• Don’t use words or sentence constructions that cause confusion, such as: 
      • Undefined abbreviations or acronyms.
      • Different terms for the same thing (referring to something as a "project" in one sentence and a "program" in the next).
      • Strings of nouns forming complex constructions (example: "factor analysis data research tools").

Edit out bureaucratic language

Here are a few common bureaucratic words and their plain talk replacements. 


Plain Talk









failed to


incumbent upon


in the course of

during, while

in the event that




prior to




provided that




Communication methods

Once you’ve determined your audience(s) and purpose, you can plan the best methods to communicate about your population health initiative. Here are some approaches to consider:

Publish your findings

  • General public
    • A press release is a good way to get your findings out to the general public, and to give partners and decision makers a brief overview of the methods, successes and challenges of your population health project. Complement the press release with social media posts, emails to partners, and other communications that help spread the word. (If you want to share in-depth information with peers, pair your press release with one of the recommended peer communication methods below.)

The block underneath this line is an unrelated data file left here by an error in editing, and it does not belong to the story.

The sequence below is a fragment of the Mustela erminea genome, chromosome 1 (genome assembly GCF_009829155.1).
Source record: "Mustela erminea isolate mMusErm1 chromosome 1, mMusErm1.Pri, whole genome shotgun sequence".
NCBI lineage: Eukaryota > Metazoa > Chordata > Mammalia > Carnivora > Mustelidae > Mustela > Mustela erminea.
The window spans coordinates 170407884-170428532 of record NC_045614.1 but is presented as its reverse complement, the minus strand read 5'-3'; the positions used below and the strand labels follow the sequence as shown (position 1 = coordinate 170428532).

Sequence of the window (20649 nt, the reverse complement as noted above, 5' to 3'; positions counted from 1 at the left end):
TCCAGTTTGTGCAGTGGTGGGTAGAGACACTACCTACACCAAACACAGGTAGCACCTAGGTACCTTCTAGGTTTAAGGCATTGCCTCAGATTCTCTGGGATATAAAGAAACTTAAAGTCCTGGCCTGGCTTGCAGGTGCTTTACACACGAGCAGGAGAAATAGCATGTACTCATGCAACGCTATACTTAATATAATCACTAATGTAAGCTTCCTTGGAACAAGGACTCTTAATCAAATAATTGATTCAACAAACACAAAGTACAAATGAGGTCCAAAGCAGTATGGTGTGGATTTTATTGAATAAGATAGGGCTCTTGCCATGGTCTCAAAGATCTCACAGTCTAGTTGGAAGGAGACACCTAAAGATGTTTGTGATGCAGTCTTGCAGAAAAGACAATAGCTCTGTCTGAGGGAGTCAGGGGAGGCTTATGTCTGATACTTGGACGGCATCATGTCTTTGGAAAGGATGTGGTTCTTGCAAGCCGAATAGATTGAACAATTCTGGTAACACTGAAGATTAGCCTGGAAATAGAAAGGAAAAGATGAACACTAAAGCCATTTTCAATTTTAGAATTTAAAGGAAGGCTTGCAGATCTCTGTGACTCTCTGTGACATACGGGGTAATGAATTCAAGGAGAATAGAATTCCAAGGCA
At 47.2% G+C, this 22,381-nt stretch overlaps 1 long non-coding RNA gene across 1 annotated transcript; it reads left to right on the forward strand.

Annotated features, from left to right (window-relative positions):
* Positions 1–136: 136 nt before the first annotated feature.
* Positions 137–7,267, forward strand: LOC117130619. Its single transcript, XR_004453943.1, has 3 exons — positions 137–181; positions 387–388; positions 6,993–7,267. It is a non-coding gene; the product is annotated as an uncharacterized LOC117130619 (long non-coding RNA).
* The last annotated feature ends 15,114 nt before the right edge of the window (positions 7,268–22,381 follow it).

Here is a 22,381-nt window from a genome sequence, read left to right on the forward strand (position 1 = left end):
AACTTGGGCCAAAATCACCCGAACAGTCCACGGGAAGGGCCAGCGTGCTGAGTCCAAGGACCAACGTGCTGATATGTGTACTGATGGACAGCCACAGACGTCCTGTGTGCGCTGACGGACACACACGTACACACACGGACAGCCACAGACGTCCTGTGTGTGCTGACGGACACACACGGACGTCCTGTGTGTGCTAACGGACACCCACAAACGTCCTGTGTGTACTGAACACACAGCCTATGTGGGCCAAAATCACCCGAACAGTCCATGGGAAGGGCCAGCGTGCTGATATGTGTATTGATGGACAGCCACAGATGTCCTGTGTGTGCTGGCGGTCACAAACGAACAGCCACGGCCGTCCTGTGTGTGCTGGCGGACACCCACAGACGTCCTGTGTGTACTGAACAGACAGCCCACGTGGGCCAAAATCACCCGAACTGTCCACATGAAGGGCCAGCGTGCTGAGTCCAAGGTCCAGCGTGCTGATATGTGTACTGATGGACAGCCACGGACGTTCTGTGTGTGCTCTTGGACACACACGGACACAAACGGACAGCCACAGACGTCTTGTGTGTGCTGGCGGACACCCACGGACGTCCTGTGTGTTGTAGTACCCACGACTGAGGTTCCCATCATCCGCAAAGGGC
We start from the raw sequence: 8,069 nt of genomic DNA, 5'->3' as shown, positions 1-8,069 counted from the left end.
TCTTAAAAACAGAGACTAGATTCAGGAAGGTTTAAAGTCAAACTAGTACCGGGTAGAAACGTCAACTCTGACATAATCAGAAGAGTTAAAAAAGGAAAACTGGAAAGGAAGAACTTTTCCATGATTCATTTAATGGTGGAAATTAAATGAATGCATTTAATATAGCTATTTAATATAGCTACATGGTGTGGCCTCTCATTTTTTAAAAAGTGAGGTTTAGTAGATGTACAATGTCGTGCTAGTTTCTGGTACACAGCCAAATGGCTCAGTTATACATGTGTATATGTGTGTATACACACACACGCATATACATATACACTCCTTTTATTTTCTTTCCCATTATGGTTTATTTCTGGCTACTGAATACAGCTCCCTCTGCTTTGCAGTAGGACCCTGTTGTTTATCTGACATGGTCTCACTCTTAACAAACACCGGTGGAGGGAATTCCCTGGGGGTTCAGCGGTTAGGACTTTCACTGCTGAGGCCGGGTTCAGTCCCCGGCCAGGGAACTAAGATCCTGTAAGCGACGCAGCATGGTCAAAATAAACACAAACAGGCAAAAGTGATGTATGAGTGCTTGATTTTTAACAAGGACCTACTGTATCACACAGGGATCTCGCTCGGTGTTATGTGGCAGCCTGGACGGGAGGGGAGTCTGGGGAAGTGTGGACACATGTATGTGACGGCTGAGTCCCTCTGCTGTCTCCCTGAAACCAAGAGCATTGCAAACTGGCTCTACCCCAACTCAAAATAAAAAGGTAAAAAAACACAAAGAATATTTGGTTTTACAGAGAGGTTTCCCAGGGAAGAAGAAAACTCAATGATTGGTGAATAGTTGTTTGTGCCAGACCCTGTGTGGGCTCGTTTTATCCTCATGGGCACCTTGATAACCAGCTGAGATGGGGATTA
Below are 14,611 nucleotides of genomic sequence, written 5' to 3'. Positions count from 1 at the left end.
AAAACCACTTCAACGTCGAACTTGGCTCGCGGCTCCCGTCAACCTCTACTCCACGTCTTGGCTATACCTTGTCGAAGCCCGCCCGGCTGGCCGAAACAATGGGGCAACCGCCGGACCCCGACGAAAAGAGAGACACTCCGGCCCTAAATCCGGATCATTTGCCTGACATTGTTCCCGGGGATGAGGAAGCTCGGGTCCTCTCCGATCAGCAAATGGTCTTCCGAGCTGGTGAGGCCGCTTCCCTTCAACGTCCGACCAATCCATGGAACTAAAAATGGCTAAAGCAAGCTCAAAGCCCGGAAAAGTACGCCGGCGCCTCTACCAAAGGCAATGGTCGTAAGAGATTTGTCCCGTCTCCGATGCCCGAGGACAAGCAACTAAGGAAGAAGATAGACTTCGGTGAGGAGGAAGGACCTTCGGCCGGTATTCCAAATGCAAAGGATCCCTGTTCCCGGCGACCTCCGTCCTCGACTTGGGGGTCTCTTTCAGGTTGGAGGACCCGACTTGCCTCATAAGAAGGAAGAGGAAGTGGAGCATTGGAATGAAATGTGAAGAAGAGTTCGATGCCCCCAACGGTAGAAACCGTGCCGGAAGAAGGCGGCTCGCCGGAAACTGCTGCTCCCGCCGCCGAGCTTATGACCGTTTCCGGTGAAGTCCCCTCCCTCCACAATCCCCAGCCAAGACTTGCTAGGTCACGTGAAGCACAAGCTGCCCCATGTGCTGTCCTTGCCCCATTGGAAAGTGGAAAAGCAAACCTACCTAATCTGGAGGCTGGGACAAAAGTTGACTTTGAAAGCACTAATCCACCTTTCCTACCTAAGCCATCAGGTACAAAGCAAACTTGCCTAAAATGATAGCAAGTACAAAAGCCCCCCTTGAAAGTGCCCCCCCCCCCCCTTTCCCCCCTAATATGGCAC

• Peers
    • An article in a peer-reviewed journal allows you to share in-depth information with a key audience. It may also help you build credibility for your population health strategies, and encourage others to use them.
  • Legislators
    • Sharing success stories with legislators can encourage continued funding for population health strategies. Keep in mind that the best voices to share those successes are often community members who have benefited. For examples of success stories, explore the Center for Disease Control and Prevention’s Community Health Success Stories.

Peer Learning

  • Conference calls, webinars and in-person meetings with organizations that are engaging or just starting to engage in population health strategies can be good opportunities to share best practices and talk through successes and challenges. If your initiative was complex or controversial, consider engaging a skilled facilitator.
  • Look for ways to electronically share resources, articles, best practices, successes, and challenges with peers and partners. Some ideas include a blog, email list, and joining community groups in MyPortal.


  • Presenting your findings at conferences raises your profile and adds credibility to your work. It also gives you the opportunity to connect with others who are doing population health work.

Don’t forget about the communities that you worked with for your intervention. Community presentations help you share findings with current partners and connect with new partners to build program sustainability.